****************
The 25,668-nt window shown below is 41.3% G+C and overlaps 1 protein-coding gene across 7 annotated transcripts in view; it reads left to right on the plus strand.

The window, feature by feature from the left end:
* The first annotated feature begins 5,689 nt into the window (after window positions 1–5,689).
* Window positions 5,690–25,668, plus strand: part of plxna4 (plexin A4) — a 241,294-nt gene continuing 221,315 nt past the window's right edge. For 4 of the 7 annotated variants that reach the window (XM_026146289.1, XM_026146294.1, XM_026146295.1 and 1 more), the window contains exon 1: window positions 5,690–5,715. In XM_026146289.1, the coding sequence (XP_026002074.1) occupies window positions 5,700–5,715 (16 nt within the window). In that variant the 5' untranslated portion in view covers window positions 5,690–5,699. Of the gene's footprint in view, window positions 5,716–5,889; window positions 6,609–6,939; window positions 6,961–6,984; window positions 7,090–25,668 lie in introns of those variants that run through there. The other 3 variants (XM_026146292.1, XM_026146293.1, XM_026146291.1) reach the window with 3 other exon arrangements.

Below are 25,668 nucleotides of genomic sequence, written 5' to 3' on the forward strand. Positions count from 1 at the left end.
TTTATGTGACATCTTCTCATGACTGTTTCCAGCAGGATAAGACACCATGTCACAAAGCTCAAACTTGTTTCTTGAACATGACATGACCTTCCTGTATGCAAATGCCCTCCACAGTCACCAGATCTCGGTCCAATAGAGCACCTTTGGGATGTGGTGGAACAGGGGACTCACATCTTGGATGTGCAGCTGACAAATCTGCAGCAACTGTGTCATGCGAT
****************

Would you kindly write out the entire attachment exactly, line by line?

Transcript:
The 25,668-nt window shown below is 41.3% G+C and overlaps 1 protein-coding gene across 7 annotated transcripts in view; it reads left to right on the plus strand.

The window, feature by feature from the left end:
* The first annotated feature begins 5,689 nt into the window (after window positions 1–5,689).
* Window positions 5,690–25,668, plus strand: part of plxna4 (plexin A4) — a 241,294-nt gene continuing 221,315 nt past the window's right edge. For 4 of the 7 annotated variants that reach the window (XM_026146289.1, XM_026146294.1, XM_026146295.1 and 1 more), the window contains exon 1: window positions 5,690–5,715. In XM_026146289.1, the coding sequence (XP_026002074.1) occupies window positions 5,700–5,715 (16 nt within the window). In that variant the 5' untranslated portion in view covers window positions 5,690–5,699. Of the gene's footprint in view, window positions 5,716–5,889; window positions 6,609–6,939; window positions 6,961–6,984; window positions 7,090–25,668 lie in introns of those variants that run through there. The other 3 variants (XM_026146292.1, XM_026146293.1, XM_026146291.1) reach the window with 3 other exon arrangements.

Below are 25,668 nucleotides of genomic sequence, written 5' to 3' on the forward strand. Positions count from 1 at the left end.
TTTATGTGACATCTTCTCATGACTGTTTCCAGCAGGATAAGACACCATGTCACAAAGCTCAAACTTGTTTCTTGAACATGACATGACCTTCCTGTATGCAAATGCCCTCCACAGTCACCAGATCTCGGTCCAATAGAGCACCTTTGGGATGTGGTGGAACAGGGGACTCACATCTTGGATGTGCAGCTGACAAATCTGCAGCAACTGTGTCATGCGAT